Amazon has intentionally placed a maze of prompts and steps that make it more difficult for users to cancel their Prime subscriptions.
Internal documents show the company’s plan – codenamed “Iliad Flow” – reduced cancellations by 14 percent at its peak of success in 2017.
The schedule includes four pages of deals, offers, “Remind me later” snooze alarms, and other confusing distractions aimed at making people reconsider downgrading their accounts.
But Amazon not only plotted to deceive its customers, it also hid those plans from federal investigators, according to a new lawsuit from the Federal Trade Commission (FTC) filed Wednesday.
The FTC claims in its lawsuit that in order to unsubscribe from Prime, a customer must click through five pages on the desktop and six pages on the mobile app (pictured)
The FTC filed a federal lawsuit against Amazon on Wednesday over its difficult process to cancel a Prime subscription. Chairperson Lina Khan is photographed at her confirmation hearing in 2021
Among other violations, the FTC accused Amazon in its complaint failure to hand over ‘Ilias’ documents in response to those of the committee civil enquiry (CID), a type of subpoena for legal entities.
Following a Business Insider exposé on “Iliad Flow” published in March 2022, the FTC said its investigators “quickly learned that Amazon had failed to disclose many of the now-leaked documents and information to the Commission.”
Amazon did this, the FTC complaint claims, “despite the fact that at least some of it responded to the outstanding CID,” issued a year earlier on March 16, 2021.
So, here’s how ‘Iliad Flow’ worked and what Amazon put in place to slow the flow of Prime membership cancellations.
First, the option to “cancel membership” was buried in the “manage membership” tab, which would then take a Prime subscriber through a series of prompts, deals, and offers.
Iliad’s first guess was to remind users of the Prime streaming benefits.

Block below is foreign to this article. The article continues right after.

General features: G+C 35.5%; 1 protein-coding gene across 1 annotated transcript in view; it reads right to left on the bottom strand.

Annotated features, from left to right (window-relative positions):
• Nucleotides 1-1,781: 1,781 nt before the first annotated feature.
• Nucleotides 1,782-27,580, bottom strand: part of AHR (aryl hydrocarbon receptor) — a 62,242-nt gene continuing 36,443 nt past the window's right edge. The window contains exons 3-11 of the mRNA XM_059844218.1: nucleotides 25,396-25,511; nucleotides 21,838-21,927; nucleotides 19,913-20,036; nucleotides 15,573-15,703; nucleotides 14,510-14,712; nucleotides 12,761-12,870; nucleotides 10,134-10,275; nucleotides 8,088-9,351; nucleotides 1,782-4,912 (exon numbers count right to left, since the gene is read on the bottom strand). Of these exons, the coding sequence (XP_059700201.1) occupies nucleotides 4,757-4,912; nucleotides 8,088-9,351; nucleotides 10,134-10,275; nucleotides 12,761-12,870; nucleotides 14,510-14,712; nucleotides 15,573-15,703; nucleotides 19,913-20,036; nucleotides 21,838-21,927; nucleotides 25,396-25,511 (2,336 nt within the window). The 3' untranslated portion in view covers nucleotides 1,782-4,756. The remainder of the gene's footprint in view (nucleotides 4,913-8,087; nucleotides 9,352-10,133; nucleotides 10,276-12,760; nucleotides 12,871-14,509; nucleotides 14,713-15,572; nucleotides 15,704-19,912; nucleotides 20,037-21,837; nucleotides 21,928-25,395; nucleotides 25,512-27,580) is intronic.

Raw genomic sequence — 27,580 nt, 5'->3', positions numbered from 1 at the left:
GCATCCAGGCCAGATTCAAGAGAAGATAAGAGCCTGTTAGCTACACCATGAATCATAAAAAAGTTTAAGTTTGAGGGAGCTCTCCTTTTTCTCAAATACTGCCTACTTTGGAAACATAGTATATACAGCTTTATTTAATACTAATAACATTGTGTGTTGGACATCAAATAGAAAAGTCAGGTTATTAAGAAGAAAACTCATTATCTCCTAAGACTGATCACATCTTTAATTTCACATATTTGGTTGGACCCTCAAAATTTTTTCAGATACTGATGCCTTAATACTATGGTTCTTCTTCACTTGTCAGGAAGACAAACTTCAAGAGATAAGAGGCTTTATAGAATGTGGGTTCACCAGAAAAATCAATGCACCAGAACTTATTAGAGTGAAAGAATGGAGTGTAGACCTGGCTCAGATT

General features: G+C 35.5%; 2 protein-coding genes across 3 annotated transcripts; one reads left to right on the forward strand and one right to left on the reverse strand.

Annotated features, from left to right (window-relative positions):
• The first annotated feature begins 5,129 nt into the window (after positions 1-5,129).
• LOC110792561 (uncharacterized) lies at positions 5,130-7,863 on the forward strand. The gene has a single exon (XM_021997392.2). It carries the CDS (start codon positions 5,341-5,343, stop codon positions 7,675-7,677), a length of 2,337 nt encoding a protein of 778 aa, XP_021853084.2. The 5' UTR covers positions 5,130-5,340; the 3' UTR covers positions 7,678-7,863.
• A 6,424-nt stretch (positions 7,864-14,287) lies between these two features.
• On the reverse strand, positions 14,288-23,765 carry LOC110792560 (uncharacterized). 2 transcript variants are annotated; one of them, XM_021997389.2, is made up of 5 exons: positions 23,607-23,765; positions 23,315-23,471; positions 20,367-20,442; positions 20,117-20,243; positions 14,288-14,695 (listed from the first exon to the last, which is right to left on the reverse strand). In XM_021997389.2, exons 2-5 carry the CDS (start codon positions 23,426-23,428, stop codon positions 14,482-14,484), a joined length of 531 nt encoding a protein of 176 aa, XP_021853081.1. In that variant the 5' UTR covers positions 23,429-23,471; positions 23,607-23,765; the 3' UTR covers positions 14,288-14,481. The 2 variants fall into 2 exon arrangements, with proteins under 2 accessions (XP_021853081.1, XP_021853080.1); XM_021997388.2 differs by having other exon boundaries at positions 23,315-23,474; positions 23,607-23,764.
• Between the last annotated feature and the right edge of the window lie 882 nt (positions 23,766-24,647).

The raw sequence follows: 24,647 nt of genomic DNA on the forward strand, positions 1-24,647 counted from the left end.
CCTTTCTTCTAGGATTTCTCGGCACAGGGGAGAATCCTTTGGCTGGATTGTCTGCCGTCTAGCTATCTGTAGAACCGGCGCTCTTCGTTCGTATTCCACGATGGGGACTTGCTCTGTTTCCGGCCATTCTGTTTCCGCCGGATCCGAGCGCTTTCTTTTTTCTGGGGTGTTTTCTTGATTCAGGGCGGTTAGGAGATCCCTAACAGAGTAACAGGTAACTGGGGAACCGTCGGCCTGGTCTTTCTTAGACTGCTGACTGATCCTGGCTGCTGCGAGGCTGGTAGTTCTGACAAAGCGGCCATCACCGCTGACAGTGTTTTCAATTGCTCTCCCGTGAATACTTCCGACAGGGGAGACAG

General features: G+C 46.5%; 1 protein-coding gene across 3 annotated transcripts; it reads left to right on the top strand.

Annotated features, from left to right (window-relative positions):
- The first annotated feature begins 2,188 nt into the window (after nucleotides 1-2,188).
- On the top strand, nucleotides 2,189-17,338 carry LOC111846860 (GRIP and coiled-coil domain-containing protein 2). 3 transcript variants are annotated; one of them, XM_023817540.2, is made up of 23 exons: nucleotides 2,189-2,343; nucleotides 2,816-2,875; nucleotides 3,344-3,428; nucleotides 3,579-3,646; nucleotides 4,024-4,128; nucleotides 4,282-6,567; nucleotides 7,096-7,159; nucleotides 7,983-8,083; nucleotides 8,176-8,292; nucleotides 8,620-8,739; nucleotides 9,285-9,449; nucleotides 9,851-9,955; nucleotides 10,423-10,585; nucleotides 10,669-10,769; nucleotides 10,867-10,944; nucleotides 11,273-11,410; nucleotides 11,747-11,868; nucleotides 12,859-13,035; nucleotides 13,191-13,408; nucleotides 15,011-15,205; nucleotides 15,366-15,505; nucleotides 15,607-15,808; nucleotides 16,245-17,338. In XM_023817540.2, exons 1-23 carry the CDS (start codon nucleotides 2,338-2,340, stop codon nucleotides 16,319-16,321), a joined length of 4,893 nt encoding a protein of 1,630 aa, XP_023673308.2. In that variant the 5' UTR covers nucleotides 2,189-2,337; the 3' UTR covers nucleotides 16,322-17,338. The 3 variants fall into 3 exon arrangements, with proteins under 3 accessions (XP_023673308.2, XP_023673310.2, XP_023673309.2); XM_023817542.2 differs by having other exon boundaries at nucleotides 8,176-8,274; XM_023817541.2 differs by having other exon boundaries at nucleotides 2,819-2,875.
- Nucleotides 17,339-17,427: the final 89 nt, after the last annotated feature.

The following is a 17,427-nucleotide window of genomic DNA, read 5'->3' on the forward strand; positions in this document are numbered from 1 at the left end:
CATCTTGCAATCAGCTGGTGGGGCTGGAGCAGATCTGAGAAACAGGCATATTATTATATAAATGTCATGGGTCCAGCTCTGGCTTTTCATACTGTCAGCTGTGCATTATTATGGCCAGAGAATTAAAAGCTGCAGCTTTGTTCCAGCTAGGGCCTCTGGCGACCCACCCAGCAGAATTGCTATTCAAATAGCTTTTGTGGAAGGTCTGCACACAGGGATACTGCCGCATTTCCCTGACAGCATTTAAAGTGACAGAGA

“Don’t give up on movie night,” Amazon’s first prompt read, reminding Prime members of items on their watchlist and the days left until their next billing cycle.
On the next page, Amazon reminded users how much money they could save by switching from a monthly Prime membership to an annual subscription.
The next prompt lets users know how much money they would save by switching from a monthly to an annual payment plan.
Iliad’s first guess was to remind users of the Prime streaming benefits. ‘Don’t give up on movie night’ Amazon’s first prompt reads, reminding Prime members of items on their watchlist and days left until their next billing cycle
The next prompt lets users know how much money they would save by switching from monthly to annual payments. It also offers a way to sync Prime with EBT welfare payments
Iliad Flow’s final prompt asks Prime members to confirm their cancellation through a menu of five options. The first three options promise to pause their membership, keep their membership, or “be reminded later” of their desire to leave Prime
In fact, since February 2022, when Amazon increased their rates on both Prime models unevenly, the savings difference between an annual and monthly membership has increased from $37 to $41.
Iliad Flow’s final prompt asks Prime members to confirm their cancellation through a menu of five options.
The first three options promise to pause their membership, keep their membership, or “be reminded later” of their desire to leave Prime.
The last two buttons, closer to the bottom of the page, finally give a Prime member the option to pause or cancel their membership altogether.
Prime membership costs $139 a year and offers customers free next-day delivery and access to Amazon’s streaming services
“Appropriately,” the FTC wrote in their civil complaint, “Amazon named that process ‘Iliad,’ which refers to Homer’s epic of the long, arduous Trojan War.”
Citing the leaked documents, regulators accused Amazon execs of “delaying or rejecting user experience changes that would have made Iliad simpler for consumers because those changes negatively impacted Amazon’s bottom line.”
Amazon Prime Vice President Jamil Ghani said in a statement that ‘transparency and customer trust are top priorities’ for the company.
“Through our design, we make it clear and simple for customers to sign up for or cancel their Prime membership,” said Ghani. “We continuously listen to customer feedback and look for ways to improve the customer experience.”
Ghani, along with Amazon executives Neil Lindsay and Russell Grandinetti, were explicitly named in the FTC complaint as executives who “delayed or rejected” suggestions for user interface improvements for Prime members.
But there was one manipulative tactic that over time—even within Amazon—was considered unthinkable: Giving customers buttons and menu options designed to embarrass or bully them into signing up for more services.
Not too long ago, Amazon’s prompts to regular customers presented them with a passive-aggressive offer for a free trial of Prime, where the option to say “No” came via a menu button that read “No thanks, I don’t want to FREE Two-Day Shipping.’
That option to decline now comes as a straightforward “No, thanks,” but only because executives within the company ultimately believed the tactic led to bad PR for Amazon.
“There is a well-established external trend (negatively perceived) called ‘customer shame’,” according to an internal email, obtained by Business Insider‘and in some cases we are even mentioned specifically.’